Everything you ever wanted to know about peer instruction: Part 1 (How PI Helps Students Learn)

Confused about what the literature recommends for best use of clickers? Want to have all the information summarized and synthesized for you in a nice, trustworthy reference? Well, I’ve certainly been hungry for such a reference, and now we have it: A team of scholars in chemistry education have just published a very comprehensive review across all the STEM fields, Research-Based Implementation of Peer Instruction: A literature Review. I will outline the results from this paper in this month’s post (focused on the data supporting the use of Peer Instruction) and next month (where we’ll look at the data on effective use).

Peer instruction is the recommended use of clickers, following the following cycle:

  • Instructor lectures for a short time
  • Students vote individually using a clicker or other mechanism
  • Students discuss the question together (if the majority didn’t get it right)
  • The instructor explains the answer and holds a class discussion

Here are the key questions addressed about the efficacy of peer instruction (PI) in this review.

1. Does Peer Instruction help students learn?
Yup, it sure does, but we knew that before from a wide variety of studies. Students perform better on conceptual tests of their learning and course exams. The data summarized in this review may be useful for those who need to justify their use of PI to administrators or others.

2. Does Peer Instruction improve problem-solving skills?
Fewer studies have been done in this area, but the answer seems to be yes, especially in terms of improving students ability to generalize their knowledge, through applying material to novel problems.

3. Does Peer Instruction reduce dropout rates?
Again, the answer appears to be yes; 3 studies in physics and computer science have found dropout rates reduced by 15-50% in courses using PI.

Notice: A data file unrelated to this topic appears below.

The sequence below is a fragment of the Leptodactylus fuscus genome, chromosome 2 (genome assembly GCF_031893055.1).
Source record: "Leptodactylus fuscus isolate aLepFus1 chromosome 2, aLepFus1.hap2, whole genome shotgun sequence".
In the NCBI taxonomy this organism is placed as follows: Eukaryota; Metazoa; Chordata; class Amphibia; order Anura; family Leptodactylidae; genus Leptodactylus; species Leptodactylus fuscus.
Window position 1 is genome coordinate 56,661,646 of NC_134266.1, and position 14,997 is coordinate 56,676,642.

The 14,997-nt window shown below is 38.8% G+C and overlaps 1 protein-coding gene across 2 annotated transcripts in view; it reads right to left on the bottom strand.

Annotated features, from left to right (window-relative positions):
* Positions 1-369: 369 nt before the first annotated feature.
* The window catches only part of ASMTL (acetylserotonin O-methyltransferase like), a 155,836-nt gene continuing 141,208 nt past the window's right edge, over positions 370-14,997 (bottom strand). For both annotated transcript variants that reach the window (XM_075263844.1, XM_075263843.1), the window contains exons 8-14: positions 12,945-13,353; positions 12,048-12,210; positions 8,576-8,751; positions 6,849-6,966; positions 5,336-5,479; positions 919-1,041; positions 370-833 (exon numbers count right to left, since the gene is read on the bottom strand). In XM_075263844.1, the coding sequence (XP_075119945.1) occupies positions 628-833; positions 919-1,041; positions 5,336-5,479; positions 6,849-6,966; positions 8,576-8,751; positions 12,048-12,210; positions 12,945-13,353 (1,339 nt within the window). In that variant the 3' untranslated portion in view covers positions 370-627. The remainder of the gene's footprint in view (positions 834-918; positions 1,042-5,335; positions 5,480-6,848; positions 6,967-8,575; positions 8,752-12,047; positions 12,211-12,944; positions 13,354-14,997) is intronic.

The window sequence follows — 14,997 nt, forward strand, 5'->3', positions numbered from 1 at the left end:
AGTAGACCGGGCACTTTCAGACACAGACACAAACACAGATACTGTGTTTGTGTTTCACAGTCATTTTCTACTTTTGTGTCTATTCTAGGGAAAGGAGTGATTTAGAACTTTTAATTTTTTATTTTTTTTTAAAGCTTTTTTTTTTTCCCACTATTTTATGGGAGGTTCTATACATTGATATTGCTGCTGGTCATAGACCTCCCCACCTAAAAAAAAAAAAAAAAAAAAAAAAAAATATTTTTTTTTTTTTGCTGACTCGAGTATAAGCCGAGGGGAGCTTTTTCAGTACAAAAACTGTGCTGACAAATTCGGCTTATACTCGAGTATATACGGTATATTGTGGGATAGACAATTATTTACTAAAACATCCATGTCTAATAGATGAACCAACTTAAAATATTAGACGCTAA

4. What do students think of peer instruction?
Here, the results are a bit more nuanced. Overall, the answer is that they like it; many students have shown that students feel that PI helps them learn, and students feel more self-confident in courses using PI. However, student course evaluation results are mixed, with some studies reporting no difference and some a positive change. Some studies have reported a negative response to PI, including one that found more mixed responses among students who are majors in the discipline. However, students generally recommend the use of PI.

5 . Does the type of question used matter to the results?
Higher-order questions (beyond simple recall) are assumed to be more beneficial, since they give students something meaningful to discuss and can lead to conceptual change (rather than just reinforcing facts). Some studies have tested this assumption, and have found that students improve most on questions that test higher-order skills, or for questions on which most students don’t initially get the right answer.

6. Are clickers necessary?
Some instructors use electronic “clickers” to collect student votes, and others use flash cards or other system. Two studies have shown similar learning gains in classes using either method. However, one study suggested higher learning outcomes with clickers compared to flash cards. More research is needed in this area, however. Anyone need a research project?
Stay tuned next month for the results on how to use Peer Instruction!

Full reference:
Research-Based Implementation of Peer Instruction: A literature Review. T. Vickrey, K. Rosploch, R. Rahmanian, M. Pilarz, and M. Stains. CBE Life Sciences Education, 14(1), March 2015.